How statute of limitations affects Bernie Fine investigation
Mon, 21 Nov 2011 22:32:15 GMT —
U nless a more recent alleged victim comes forward, most likely authorities would not be able to prosecute Bernie Fine, even if they find evidence of sexual abuse did.
B obby Davis went to police in 2003 with his allegations going back to the mid '80's when he was a ball boy for the Orange. By then he says police told him the Statute of Limitationshad expired. Local defense attorney Emil Rossi says police could not make a case back in '03. "They were right on. that's exactly right...there was nothing to do."
Rossi says under the law as it existed in 2003, a victim of felony child sex abuse had until the age of 23 to report the crime to police and expect prosecution. Bobby Davis went to police when he was 31 years old which is another reason why investigators could not bring a charge even if there was evidence to back it up.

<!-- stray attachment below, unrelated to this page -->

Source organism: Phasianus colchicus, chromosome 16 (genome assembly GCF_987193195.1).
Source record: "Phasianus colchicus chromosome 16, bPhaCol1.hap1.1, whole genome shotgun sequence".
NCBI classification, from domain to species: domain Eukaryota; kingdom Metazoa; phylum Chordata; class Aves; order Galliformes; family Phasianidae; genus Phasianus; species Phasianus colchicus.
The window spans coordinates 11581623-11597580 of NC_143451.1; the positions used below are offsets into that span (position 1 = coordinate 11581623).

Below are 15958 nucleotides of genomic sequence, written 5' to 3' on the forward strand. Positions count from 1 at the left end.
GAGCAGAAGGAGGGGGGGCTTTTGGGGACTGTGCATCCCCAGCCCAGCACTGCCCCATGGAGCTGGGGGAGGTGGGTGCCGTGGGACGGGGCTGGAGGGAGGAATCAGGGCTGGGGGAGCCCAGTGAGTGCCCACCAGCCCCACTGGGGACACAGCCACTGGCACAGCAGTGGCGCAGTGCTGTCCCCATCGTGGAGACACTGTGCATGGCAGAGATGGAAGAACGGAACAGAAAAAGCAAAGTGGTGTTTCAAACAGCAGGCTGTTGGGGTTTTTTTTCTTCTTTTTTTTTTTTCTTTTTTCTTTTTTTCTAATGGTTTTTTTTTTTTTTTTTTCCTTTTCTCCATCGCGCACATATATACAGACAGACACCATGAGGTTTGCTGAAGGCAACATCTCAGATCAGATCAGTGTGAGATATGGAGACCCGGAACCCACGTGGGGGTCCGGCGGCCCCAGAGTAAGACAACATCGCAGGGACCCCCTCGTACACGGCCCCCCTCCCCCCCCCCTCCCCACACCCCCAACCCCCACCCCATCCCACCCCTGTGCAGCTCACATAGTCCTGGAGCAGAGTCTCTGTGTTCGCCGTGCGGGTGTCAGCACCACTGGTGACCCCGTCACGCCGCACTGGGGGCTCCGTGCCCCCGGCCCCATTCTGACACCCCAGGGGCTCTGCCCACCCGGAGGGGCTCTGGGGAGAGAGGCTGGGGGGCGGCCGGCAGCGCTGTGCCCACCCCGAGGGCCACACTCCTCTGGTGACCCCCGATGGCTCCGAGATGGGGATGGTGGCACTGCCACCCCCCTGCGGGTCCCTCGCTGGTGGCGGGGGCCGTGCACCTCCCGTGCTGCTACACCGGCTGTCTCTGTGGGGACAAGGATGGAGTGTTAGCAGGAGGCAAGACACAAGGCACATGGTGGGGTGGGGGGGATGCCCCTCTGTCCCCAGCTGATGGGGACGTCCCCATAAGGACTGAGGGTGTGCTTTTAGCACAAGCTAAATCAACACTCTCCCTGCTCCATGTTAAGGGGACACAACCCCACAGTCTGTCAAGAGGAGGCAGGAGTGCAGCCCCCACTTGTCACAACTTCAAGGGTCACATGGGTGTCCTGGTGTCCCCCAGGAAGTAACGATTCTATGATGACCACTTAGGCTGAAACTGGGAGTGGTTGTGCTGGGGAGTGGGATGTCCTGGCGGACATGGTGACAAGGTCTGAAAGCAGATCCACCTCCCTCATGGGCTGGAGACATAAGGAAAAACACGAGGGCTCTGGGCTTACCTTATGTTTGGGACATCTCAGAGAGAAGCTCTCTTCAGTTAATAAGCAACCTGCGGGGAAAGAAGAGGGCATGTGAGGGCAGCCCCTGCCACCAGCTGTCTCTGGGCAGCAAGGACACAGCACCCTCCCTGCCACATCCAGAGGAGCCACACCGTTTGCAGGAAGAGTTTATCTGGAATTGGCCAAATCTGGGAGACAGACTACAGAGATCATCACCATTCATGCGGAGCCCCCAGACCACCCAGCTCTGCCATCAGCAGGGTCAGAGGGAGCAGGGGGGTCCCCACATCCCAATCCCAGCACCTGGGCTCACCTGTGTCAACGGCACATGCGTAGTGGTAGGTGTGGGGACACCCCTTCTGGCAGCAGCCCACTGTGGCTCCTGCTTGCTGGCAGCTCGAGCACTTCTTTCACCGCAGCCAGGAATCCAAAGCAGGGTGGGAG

Under current law, the statute of limitations does not apply to certain sex crimes against children. In 2006, the state legislature added an exception to the statute of limitations to include felony sex crimes against minors. It appears under Penal Law: Section 130.75. It states: "He or she being 18 years old or more engages in two or more acts of sexual conduct with a child less than 13 years old." Bobby Davis claimed he was just 12 years old when he was repeatedly abused by Bernie Fine.
B ut Rossi disagrees with adding sex crimes against children to the statute of limitations, which used to apply only to the crime of murder. "I think making it unlimited in other areas may be a bad reaction to a bad situation. We're all concerned about the fact that we may not have been vigilant enough over the years about sex abuse, but I don't think the answer to that is to extend the statute of limitations forever."